By working collaboratively, skills can be brought together to ensure that construction in the healthcare sector is streamlined from planning, through preparation, to build

By utilising the potential of modern methods of construction (MMC) and harnessing the power of the latest digital construction technology, time and cost savings can be delivered across the board.

Firstly, BIM must play a central role in projects as it allows for more-detailed planning and more-informed, multi-personnel decision-making processes.

This enables architects, contractors, engineers and healthcare professionals to benefit from a literal vision of the project from the outset.

Approaching the healthcare sector’s built environment in this way can help secure the support of key stakeholders early in the project and ensure plans are meeting the needs of the local community.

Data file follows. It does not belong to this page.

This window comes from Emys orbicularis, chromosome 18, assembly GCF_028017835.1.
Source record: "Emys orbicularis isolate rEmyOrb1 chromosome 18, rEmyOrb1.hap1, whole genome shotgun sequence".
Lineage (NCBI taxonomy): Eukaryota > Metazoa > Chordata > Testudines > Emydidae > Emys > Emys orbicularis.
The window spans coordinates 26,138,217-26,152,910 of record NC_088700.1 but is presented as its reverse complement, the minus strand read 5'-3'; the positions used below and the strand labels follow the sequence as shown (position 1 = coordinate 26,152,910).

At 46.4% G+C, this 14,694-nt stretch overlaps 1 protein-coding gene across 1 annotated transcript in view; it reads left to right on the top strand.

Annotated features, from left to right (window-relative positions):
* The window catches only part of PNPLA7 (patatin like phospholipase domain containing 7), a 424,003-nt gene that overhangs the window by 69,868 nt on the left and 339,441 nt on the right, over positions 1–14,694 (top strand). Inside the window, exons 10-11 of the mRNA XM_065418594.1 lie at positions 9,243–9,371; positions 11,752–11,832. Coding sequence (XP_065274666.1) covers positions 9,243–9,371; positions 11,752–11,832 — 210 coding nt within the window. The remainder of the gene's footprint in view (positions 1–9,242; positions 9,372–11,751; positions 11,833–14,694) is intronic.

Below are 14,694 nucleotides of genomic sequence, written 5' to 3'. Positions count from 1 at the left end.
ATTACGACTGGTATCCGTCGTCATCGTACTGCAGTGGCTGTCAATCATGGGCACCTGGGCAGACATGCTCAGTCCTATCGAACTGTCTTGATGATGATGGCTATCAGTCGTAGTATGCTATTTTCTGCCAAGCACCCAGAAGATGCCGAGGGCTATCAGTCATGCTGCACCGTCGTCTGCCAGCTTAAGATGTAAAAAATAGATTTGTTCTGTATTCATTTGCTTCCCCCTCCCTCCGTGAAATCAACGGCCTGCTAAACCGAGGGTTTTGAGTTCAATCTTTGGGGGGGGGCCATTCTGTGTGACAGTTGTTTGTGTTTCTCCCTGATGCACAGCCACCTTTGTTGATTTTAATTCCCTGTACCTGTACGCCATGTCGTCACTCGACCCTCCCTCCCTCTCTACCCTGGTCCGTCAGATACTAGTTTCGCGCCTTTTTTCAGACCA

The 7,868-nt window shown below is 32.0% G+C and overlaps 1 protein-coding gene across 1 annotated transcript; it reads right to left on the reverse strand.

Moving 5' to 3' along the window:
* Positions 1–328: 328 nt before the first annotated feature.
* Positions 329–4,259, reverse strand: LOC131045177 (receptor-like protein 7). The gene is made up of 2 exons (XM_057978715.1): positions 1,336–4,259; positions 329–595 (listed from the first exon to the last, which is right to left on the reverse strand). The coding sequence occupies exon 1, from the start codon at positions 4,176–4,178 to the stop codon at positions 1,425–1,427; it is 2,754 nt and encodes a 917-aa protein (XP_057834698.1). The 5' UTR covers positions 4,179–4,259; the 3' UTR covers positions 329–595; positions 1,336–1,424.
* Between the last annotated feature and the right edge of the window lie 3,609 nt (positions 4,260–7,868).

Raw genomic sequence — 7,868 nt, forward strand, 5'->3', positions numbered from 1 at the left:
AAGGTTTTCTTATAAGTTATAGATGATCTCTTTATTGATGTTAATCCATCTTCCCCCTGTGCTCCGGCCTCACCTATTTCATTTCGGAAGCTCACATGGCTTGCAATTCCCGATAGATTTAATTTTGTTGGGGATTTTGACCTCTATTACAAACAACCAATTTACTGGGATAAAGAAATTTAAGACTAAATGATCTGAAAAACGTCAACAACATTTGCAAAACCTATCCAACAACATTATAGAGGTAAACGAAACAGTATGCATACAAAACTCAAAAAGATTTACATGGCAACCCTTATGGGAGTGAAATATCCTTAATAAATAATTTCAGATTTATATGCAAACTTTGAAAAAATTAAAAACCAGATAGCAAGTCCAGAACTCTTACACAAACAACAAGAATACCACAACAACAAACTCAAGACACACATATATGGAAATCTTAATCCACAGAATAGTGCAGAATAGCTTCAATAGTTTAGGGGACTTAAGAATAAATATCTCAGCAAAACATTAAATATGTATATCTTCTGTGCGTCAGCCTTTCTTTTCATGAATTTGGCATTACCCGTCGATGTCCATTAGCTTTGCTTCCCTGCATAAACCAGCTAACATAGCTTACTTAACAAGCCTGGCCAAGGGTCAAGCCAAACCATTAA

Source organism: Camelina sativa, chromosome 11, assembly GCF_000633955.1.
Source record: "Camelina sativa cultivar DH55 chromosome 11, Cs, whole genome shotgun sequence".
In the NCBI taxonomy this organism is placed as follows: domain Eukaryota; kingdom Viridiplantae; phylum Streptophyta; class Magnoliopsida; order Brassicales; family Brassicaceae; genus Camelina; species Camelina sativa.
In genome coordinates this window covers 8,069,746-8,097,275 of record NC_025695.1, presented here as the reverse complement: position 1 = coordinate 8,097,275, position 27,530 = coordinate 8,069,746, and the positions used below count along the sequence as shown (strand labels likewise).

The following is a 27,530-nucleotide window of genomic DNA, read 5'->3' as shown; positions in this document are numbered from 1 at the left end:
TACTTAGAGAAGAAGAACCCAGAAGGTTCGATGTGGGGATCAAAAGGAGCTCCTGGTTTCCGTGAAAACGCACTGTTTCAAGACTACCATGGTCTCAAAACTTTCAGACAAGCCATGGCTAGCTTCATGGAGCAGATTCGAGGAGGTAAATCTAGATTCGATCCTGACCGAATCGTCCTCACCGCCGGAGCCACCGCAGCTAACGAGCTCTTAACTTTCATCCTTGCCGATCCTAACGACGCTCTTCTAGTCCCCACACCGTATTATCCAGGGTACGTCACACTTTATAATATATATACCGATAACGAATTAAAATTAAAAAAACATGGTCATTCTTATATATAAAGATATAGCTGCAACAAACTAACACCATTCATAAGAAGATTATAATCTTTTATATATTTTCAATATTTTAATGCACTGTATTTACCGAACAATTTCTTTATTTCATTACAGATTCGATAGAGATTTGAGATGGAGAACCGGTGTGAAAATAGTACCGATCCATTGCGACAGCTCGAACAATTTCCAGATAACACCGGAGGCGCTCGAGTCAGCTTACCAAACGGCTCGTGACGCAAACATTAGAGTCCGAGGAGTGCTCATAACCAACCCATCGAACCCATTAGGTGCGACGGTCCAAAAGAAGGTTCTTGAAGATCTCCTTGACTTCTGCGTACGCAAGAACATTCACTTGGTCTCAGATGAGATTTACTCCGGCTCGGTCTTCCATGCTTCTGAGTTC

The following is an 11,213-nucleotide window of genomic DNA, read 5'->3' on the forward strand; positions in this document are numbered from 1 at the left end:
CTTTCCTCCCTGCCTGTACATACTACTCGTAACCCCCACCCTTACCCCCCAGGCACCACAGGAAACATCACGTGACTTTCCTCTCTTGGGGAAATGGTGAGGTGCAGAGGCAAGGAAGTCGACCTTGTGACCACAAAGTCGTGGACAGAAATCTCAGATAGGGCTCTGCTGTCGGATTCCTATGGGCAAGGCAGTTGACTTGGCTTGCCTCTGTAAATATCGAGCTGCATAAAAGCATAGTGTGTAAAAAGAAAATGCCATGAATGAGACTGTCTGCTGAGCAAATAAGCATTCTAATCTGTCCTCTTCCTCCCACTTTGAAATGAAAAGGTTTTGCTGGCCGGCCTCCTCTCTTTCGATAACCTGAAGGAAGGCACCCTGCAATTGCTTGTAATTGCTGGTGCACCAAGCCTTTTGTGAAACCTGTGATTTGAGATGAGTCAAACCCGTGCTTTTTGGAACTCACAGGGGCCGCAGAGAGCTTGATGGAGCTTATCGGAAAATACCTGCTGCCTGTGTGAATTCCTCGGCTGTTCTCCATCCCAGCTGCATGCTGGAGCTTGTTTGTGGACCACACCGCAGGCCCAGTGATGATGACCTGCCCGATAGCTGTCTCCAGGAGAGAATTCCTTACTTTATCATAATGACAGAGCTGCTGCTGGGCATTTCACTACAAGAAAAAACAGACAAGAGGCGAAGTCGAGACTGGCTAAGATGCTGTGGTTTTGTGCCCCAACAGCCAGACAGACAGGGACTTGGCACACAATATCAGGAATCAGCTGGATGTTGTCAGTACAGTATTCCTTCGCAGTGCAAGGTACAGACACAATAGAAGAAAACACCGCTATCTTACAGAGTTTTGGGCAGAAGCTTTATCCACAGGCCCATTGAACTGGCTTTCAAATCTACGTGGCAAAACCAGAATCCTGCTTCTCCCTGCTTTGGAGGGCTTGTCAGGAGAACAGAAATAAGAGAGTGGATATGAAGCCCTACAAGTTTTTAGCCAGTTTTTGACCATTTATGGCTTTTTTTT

The collaboration fostered by this approach also means existing examples of successful approaches, and the lessons learned from them, can be shared and incorporated to help minimise project risk.

In conjunction with this, MMC are considered by some as one of the key ways in which the UK construction industry will meet the targets set out in the Government’s Construction 2025 Industrial Strategy.

In this document the Government set out several ambitious goals, including delivering projects 50% faster for both new-build and refurbished assets, reducing construction costs by 33%, and lowering emissions by 50%.

There are good reasons to believe wider-scale adoption of MMC can help achieve these goals.

In the context of healthcare, these construction methods could help the British healthcare system by delivering increased capacity more swiftly.

Offsite manufacturing can offer more certainty in adherence to project timescales, with variables such as weather and staffing making less of an impact.

By utilising the potential of modern methods of construction and harnessing the power of the latest digital construction technology, time and cost savings can be delivered across the board

An offsite approach also allows for efficiencies to be gained when units of the same specification are required at scale, as may be the case for bedrooms in a residential care home, or wards in a hospital.